Forum for Science, Industry and Business

Sponsored by:     3M 
Search our Site:


’Pregnant’ protein-coding genes carry RNA ’babies’


Scientists characterize large numbers of independently expressed, non-protein-coding RNA genes in the introns of protein-coding genes

Scientists from the Chinese Academy of Sciences have performed a comprehensive analysis of small, non-protein-coding RNAs in the model nematode, C. elegans. They characterize 100 heretofore-undescribed transcripts, including two novel classes; they provide insights into the genomic structure and transcriptional regulation of non-coding RNAs; and they underscore the importance of non-coding RNAs in nematode development. Their work appears this month in the journal Genome Research.

"The significance of non-protein-coding RNAs as central components of various cellular processes has risen sharply over the recent years," explains Prof. Runsheng Chen, principal investigator on the study. Excluding microRNAs (miRNAs), or small transcripts that have recently received widespread attention and are known to play important roles in transcriptional regulation, small non-coding RNAs (or ncRNAs) in C. elegans have not been extensively investigated – until now.

Using a new, high-throughput procedure to clone small, full-length ncRNAs, Chen’s laboratory isolated and characterized 161 unique transcripts. A major advantage of the new cloning procedure is that it achieves an extraordinarily high detection rate for ncRNAs by current standards. "Studies published over recent years have only been able to reach a detection rate of about 3%, but our method reached a detection rate of 30% – a 10-fold increase in cloning efficiency," explains Chen. "It’s like going from a Model T Ford to a Ferrari in one fell swoop!"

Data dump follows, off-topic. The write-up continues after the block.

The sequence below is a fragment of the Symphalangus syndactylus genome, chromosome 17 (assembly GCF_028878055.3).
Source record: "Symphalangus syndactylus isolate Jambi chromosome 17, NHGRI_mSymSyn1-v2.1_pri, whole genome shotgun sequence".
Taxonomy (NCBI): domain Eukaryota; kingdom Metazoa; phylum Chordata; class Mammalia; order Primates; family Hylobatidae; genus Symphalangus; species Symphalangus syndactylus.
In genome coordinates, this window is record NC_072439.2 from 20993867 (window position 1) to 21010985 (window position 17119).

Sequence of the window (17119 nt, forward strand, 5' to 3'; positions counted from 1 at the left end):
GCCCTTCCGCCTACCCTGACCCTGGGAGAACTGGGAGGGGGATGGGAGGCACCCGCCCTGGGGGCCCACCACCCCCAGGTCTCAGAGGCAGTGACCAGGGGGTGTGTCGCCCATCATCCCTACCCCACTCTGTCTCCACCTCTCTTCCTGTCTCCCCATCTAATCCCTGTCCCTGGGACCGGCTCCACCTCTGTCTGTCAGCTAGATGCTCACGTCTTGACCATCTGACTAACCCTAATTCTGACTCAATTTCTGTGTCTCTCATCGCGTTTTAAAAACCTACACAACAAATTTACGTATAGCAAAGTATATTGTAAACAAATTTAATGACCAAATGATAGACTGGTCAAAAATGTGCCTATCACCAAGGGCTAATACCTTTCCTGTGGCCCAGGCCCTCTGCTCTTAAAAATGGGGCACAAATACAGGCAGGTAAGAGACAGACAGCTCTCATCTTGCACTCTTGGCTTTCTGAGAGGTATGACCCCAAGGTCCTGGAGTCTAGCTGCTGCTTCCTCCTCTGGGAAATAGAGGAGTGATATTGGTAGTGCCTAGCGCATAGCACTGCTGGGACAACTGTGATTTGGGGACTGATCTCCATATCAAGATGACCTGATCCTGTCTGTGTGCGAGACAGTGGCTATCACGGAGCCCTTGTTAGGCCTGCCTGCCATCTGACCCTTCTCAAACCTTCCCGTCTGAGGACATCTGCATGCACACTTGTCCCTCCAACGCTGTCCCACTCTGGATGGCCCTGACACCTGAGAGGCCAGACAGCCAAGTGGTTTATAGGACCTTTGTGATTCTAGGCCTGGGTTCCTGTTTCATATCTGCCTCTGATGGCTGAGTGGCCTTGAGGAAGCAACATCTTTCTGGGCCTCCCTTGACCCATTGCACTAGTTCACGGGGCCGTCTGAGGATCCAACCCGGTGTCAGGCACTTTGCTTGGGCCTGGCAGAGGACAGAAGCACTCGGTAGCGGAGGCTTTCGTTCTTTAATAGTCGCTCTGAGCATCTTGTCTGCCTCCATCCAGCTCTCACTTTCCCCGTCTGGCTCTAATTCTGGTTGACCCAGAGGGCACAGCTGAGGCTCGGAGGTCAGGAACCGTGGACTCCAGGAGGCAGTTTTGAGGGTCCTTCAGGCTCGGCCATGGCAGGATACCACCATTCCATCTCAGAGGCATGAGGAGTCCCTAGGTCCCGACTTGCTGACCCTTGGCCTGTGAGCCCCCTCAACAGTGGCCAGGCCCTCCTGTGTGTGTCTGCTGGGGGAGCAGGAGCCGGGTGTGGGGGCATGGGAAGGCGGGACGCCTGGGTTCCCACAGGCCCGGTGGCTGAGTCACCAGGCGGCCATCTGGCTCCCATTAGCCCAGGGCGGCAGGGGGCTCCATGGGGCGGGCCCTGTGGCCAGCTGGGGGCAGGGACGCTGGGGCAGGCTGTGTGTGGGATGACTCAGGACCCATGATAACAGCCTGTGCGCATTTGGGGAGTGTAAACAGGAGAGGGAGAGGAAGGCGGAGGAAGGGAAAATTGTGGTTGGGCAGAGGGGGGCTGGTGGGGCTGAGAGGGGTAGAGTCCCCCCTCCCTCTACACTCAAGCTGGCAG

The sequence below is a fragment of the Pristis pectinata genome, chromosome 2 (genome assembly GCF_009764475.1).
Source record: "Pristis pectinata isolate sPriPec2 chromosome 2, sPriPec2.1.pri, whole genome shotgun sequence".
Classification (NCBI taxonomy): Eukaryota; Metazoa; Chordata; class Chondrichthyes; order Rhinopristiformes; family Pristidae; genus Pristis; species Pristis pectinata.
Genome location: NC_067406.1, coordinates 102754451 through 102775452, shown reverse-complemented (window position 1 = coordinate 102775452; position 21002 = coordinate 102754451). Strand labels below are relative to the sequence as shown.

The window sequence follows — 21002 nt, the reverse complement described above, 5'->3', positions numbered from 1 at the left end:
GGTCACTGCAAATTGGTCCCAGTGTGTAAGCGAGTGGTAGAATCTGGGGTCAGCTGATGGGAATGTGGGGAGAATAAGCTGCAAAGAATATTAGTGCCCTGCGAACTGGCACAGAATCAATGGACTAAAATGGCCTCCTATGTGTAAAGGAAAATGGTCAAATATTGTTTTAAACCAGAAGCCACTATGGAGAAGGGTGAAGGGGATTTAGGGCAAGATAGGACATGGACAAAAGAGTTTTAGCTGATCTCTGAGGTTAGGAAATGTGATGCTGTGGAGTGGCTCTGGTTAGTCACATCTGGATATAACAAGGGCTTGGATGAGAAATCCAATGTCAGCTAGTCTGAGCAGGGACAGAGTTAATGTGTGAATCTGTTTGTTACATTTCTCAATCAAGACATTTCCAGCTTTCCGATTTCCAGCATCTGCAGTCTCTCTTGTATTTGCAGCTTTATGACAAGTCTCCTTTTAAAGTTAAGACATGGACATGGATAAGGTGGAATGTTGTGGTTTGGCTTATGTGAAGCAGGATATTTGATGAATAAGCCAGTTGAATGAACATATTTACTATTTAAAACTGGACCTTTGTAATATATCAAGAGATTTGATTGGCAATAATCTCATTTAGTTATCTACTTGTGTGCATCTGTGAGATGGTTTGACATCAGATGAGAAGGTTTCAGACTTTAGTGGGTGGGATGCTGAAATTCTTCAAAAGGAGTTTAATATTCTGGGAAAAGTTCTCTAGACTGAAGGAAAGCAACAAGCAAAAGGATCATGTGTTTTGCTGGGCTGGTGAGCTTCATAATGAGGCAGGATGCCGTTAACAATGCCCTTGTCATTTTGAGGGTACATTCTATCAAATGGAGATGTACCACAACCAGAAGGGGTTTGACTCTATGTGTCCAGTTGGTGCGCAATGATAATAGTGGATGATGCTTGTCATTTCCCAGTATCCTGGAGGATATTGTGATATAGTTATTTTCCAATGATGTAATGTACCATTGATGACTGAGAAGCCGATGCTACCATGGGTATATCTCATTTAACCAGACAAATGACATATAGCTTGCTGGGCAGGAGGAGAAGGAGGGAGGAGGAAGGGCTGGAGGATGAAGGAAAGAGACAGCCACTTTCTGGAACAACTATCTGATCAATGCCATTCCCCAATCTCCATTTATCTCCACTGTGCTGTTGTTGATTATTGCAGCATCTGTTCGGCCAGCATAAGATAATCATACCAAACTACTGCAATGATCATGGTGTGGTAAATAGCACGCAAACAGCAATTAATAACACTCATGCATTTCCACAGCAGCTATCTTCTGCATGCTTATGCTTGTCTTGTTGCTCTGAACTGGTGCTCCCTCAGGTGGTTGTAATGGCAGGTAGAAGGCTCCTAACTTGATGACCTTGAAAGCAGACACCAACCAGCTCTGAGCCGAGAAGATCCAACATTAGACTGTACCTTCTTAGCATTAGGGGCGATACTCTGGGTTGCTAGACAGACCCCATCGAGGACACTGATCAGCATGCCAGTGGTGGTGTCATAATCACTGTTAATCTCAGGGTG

Of the 161 transcripts detected by Chen’s group, 100 were novel and 61 were previously known or predicted. Among the 100 novel genes, 30 had no known function, whereas 70 belonged to the ubiquitous class of small nucleolar RNAs (snoRNAs). Based on sequence and structural features, Chen and his colleagues were able to classify more than half of the 30 unknown RNAs into two new categories: stem-bulge RNAs (sbRNAs) and small nuclear-like RNAs (snlRNAs). Both classes of transcripts exhibited enhanced expression during the later stages of worm development, indicating a functional role for these transcripts in developmental processes.

"The interesting thing about nematodes is that their genomic organization of both snoRNAs and other ncRNAs is quite different from other animals," says Chen. In contrast to the genomes of other metazoans, where most snoRNAs are found in introns and are under the control of independent promoters, nematode snoRNA loci are both intergenic and intronic (with and without promoters). Interestingly, plant snoRNAs are primarily located in intergenic regions. Other ncRNA genes (i.e., non-snoRNA genes) are mainly located in intergenic regions in both plants and animals. But in nematodes, Chen’s team found that many of these other ncRNA genes are located in the introns of host protein-coding genes and are under the control of independent promoter elements.

Finally, Chen and his colleagues estimated that 2700 ncRNA genes are present in the C. elegans genome. "One particularly intriguing aspect of the non-coding transcriptome is its potential to fill the regulatory gap created by the surprisingly low number of protein-coding genes in higher organisms," says Chen. "Between one-celled yeast, thousand-celled nematodes, and trillion-celled mammals, there is a difference of a mere 6,000 to 19,000 to 25,000 in protein-coding gene numbers. We think that regulation by non-coding RNA accounts for this discrepancy and helps to explain the additional biological complexity of higher organisms."

Maria Smit | EurekAlert!
Further information:

More articles from Life Sciences: